Sneak peek at the first Australian iPad app

Xavier Verhoeven
25 March, 2010
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Local company mogeneration is claiming to have created Australia’s first iPad app: Carter’s Encyclopaedia of Health and Medicine. Mogeneration worked with content from Medwords to develop the iPad formatted 1,800 page encyclopaedia with more than 12,000 entries on topics relating to health, medicine and anatomy.

Early screenshots of the app show a beautiful interface reminiscent of a hardback encyclopaedia – it even has page creases and ribbon bookmarks. But unlike old encyclopaedias to which its design pays homage, building the reference app for the iPad results in an interactive textbook that is fully searchable, contains interactive diagrams, allows you to go back through your browsing history, and even adjust the font size.

The app has been submitted to Apple for approval, meeting the 27 March deadline required to launch on 3 April when the iPad goes on sale in the US. Of course, iPad apps are subject to the same review process as for the iPhone, so no guarantees can be made that it will be available at launch. With Australian customers waiting for a later iPad release, chances are that it should be available by the time we’re searching for it.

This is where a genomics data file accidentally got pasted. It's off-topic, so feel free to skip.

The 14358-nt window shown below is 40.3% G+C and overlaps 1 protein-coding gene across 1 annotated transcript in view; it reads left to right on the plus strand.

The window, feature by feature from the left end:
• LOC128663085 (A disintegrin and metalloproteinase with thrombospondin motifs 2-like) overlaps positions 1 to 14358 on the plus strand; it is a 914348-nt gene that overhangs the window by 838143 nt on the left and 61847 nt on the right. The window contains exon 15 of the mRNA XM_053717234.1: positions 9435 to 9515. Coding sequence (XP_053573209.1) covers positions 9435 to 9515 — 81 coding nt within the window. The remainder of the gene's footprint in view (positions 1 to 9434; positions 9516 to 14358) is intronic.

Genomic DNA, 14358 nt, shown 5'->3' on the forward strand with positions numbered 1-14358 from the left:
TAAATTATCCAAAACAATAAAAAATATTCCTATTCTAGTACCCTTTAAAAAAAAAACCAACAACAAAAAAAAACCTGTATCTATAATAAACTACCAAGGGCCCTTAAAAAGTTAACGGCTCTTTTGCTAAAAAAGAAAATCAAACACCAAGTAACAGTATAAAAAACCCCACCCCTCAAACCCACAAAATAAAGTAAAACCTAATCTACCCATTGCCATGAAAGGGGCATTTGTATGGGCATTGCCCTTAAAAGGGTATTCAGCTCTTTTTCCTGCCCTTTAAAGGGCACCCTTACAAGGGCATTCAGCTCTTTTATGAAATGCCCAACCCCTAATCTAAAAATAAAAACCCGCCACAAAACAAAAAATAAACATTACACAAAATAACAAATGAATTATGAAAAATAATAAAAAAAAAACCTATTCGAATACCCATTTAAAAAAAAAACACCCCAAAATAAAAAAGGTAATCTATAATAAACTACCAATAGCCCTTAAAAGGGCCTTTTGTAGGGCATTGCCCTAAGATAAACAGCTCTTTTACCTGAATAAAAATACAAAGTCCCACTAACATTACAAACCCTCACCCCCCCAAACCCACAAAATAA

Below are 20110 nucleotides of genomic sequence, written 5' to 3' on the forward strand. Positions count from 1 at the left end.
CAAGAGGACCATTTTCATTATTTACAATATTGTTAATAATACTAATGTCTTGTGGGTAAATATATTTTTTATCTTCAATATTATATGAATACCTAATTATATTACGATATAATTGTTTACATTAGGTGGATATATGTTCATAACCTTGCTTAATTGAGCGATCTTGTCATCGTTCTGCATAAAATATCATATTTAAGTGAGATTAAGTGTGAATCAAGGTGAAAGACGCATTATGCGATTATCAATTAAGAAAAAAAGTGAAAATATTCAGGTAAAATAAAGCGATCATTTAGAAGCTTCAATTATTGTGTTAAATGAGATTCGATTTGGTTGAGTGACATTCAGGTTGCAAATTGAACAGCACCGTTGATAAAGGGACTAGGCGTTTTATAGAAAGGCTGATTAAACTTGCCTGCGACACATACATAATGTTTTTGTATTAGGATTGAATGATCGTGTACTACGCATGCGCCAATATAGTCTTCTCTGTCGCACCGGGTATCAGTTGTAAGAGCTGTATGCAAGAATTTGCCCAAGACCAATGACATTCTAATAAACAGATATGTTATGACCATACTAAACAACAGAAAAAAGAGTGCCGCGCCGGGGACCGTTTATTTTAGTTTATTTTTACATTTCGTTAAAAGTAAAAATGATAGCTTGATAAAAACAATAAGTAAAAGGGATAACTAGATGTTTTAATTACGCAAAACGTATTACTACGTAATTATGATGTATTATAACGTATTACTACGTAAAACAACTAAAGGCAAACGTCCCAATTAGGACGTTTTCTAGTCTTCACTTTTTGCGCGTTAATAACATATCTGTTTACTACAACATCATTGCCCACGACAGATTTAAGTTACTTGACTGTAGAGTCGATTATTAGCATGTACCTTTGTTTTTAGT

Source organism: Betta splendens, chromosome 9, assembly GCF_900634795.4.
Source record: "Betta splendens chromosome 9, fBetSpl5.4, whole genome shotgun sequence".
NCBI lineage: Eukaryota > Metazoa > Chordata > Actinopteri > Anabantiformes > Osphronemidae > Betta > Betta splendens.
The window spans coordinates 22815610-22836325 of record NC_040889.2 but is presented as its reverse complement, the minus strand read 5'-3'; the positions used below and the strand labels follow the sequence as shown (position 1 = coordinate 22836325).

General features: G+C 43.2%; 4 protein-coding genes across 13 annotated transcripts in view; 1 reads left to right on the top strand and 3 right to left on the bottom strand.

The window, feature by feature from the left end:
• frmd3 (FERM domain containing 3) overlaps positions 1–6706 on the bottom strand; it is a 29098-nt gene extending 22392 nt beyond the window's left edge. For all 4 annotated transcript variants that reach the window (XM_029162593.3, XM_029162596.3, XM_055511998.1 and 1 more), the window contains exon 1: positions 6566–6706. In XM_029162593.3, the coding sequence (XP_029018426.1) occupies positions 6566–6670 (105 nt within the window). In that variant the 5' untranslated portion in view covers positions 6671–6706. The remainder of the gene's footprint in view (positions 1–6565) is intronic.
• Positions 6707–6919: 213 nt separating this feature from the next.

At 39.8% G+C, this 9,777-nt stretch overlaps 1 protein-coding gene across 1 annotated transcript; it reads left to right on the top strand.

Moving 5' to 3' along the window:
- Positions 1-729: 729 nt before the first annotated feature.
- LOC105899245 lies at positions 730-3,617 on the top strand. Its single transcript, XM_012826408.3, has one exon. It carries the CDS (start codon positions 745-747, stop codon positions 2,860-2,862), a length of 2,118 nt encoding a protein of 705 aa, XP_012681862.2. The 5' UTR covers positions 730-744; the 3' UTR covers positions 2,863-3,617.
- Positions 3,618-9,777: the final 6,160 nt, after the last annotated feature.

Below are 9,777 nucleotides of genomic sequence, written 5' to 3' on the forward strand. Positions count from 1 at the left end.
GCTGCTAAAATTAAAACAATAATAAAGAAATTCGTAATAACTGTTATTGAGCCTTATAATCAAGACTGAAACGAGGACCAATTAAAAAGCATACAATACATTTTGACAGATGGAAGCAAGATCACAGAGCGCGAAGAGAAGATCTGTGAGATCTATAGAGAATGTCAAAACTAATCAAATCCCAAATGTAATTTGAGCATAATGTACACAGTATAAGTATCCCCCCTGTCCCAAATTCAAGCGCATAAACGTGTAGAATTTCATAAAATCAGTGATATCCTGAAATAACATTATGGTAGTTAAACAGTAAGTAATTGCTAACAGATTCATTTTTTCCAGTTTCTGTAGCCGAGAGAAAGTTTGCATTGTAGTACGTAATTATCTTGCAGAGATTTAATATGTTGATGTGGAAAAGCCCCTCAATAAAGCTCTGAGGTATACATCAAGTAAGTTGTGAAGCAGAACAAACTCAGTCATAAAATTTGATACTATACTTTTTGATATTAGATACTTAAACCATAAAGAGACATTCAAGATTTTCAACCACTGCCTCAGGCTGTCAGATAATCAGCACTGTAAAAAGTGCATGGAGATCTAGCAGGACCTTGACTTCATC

When asked how the iPad app came about, Keith Ahern, CEO of mogeneration told me that the team had been “working on the iPhone version for a while”. But after the announcement of the iPad, they began digging into the SDK and human interface guidelines and decided to do a few mockups of an iPad version.

“We were so happy with the results, we decided to fast track it and release on iPad first,” he said.

Mogeneration has developed a Mobile Publishing Framework, creatively titled “oompf”, that it has used to build this and other apps for the iPhone and iPad. “Many of our projects involve content transformation”, explains Ahern. In the case of Carter’s Encyclopaedia of Health and Medicine, the source content was in “a dozen Microsoft Word documents”. The company creates tools to extract the content preserving the formatting and cross references. This allows its developers to index all the information in a database so that it can be searched for fast access. The app then relies on an embedded webkit view to present all the text and content in its clean and stylish interface.

Some of the mogeneration’s past titles include Coastalwatch (App store link), an app that offers surf information and live video of beaches around Australia, and Food Advisor (App store link), which gives users valuable food health information on their iPhones.

At Australian Macworld, we’re eagerly awaiting the multitude of new apps that will hopefully appear for the iPad – especially those from local developers or with local content. Carter’s Encylcopaedia of Health and Medicine is definitely one to keep an eye out for when the iPad is available. Whenever that may be.

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